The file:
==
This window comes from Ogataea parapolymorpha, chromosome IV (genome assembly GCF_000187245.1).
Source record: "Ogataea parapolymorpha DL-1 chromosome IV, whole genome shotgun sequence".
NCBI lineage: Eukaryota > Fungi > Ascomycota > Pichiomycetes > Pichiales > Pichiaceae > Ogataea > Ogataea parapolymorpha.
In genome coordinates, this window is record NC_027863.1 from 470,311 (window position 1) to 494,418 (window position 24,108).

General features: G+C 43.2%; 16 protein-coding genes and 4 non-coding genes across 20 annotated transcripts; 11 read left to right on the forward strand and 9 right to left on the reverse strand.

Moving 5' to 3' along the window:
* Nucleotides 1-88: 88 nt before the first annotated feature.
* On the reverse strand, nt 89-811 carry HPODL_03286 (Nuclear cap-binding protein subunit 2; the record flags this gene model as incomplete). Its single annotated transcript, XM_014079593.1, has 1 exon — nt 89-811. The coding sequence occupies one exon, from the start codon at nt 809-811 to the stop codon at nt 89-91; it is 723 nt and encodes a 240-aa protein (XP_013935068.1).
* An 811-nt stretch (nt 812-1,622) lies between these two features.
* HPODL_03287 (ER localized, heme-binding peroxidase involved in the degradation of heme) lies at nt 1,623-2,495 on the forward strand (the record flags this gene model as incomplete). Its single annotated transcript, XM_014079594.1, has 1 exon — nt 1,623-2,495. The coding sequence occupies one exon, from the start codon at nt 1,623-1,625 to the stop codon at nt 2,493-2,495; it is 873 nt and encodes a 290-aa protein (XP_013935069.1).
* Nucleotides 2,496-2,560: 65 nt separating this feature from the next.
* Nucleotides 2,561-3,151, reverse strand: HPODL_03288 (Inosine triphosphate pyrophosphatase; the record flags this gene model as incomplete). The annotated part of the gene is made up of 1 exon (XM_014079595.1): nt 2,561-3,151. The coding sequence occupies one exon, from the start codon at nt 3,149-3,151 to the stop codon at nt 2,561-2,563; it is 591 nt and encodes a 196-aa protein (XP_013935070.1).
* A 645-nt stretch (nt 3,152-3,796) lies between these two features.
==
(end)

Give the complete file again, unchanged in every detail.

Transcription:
This window comes from Ogataea parapolymorpha, chromosome IV (genome assembly GCF_000187245.1).
Source record: "Ogataea parapolymorpha DL-1 chromosome IV, whole genome shotgun sequence".
NCBI lineage: Eukaryota > Fungi > Ascomycota > Pichiomycetes > Pichiales > Pichiaceae > Ogataea > Ogataea parapolymorpha.
In genome coordinates, this window is record NC_027863.1 from 470,311 (window position 1) to 494,418 (window position 24,108).

General features: G+C 43.2%; 16 protein-coding genes and 4 non-coding genes across 20 annotated transcripts; 11 read left to right on the forward strand and 9 right to left on the reverse strand.

Moving 5' to 3' along the window:
* Nucleotides 1-88: 88 nt before the first annotated feature.
* On the reverse strand, nt 89-811 carry HPODL_03286 (Nuclear cap-binding protein subunit 2; the record flags this gene model as incomplete). Its single annotated transcript, XM_014079593.1, has 1 exon — nt 89-811. The coding sequence occupies one exon, from the start codon at nt 809-811 to the stop codon at nt 89-91; it is 723 nt and encodes a 240-aa protein (XP_013935068.1).
* An 811-nt stretch (nt 812-1,622) lies between these two features.
* HPODL_03287 (ER localized, heme-binding peroxidase involved in the degradation of heme) lies at nt 1,623-2,495 on the forward strand (the record flags this gene model as incomplete). Its single annotated transcript, XM_014079594.1, has 1 exon — nt 1,623-2,495. The coding sequence occupies one exon, from the start codon at nt 1,623-1,625 to the stop codon at nt 2,493-2,495; it is 873 nt and encodes a 290-aa protein (XP_013935069.1).
* Nucleotides 2,496-2,560: 65 nt separating this feature from the next.
* Nucleotides 2,561-3,151, reverse strand: HPODL_03288 (Inosine triphosphate pyrophosphatase; the record flags this gene model as incomplete). The annotated part of the gene is made up of 1 exon (XM_014079595.1): nt 2,561-3,151. The coding sequence occupies one exon, from the start codon at nt 3,149-3,151 to the stop codon at nt 2,561-2,563; it is 591 nt and encodes a 196-aa protein (XP_013935070.1).
* A 645-nt stretch (nt 3,152-3,796) lies between these two features.